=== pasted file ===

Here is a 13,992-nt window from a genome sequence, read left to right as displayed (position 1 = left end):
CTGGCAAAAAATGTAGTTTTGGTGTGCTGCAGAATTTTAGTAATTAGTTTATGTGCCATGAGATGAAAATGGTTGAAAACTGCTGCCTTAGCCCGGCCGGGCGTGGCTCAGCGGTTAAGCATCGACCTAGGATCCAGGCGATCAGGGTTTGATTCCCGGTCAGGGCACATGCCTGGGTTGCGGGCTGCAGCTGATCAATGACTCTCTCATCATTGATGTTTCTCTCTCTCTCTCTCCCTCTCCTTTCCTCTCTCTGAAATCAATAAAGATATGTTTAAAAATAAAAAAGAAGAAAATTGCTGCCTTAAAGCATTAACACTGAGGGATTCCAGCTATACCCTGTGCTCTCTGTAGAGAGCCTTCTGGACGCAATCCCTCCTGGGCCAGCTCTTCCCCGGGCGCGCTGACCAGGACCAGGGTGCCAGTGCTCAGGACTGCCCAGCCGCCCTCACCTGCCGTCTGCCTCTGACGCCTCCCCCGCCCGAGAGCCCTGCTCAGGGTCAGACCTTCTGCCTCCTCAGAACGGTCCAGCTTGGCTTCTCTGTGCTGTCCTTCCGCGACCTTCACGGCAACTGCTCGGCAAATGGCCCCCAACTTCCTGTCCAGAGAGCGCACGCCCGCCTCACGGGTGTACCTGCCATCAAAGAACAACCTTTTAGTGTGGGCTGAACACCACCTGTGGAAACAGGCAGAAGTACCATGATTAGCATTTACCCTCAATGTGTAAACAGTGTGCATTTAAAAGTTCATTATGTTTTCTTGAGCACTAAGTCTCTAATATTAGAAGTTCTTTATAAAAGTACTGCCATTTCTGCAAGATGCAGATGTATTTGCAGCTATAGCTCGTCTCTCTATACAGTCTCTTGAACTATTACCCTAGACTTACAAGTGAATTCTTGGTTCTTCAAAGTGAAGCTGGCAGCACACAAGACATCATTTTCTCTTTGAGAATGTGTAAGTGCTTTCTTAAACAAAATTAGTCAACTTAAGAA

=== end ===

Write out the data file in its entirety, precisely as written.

Here is a 13,992-nt window from a genome sequence, read left to right as displayed (position 1 = left end):
CTGGCAAAAAATGTAGTTTTGGTGTGCTGCAGAATTTTAGTAATTAGTTTATGTGCCATGAGATGAAAATGGTTGAAAACTGCTGCCTTAGCCCGGCCGGGCGTGGCTCAGCGGTTAAGCATCGACCTAGGATCCAGGCGATCAGGGTTTGATTCCCGGTCAGGGCACATGCCTGGGTTGCGGGCTGCAGCTGATCAATGACTCTCTCATCATTGATGTTTCTCTCTCTCTCTCTCCCTCTCCTTTCCTCTCTCTGAAATCAATAAAGATATGTTTAAAAATAAAAAAGAAGAAAATTGCTGCCTTAAAGCATTAACACTGAGGGATTCCAGCTATACCCTGTGCTCTCTGTAGAGAGCCTTCTGGACGCAATCCCTCCTGGGCCAGCTCTTCCCCGGGCGCGCTGACCAGGACCAGGGTGCCAGTGCTCAGGACTGCCCAGCCGCCCTCACCTGCCGTCTGCCTCTGACGCCTCCCCCGCCCGAGAGCCCTGCTCAGGGTCAGACCTTCTGCCTCCTCAGAACGGTCCAGCTTGGCTTCTCTGTGCTGTCCTTCCGCGACCTTCACGGCAACTGCTCGGCAAATGGCCCCCAACTTCCTGTCCAGAGAGCGCACGCCCGCCTCACGGGTGTACCTGCCATCAAAGAACAACCTTTTAGTGTGGGCTGAACACCACCTGTGGAAACAGGCAGAAGTACCATGATTAGCATTTACCCTCAATGTGTAAACAGTGTGCATTTAAAAGTTCATTATGTTTTCTTGAGCACTAAGTCTCTAATATTAGAAGTTCTTTATAAAAGTACTGCCATTTCTGCAAGATGCAGATGTATTTGCAGCTATAGCTCGTCTCTCTATACAGTCTCTTGAACTATTACCCTAGACTTACAAGTGAATTCTTGGTTCTTCAAAGTGAAGCTGGCAGCACACAAGACATCATTTTCTCTTTGAGAATGTGTAAGTGCTTTCTTAAACAAAATTAGTCAACTTAAGAA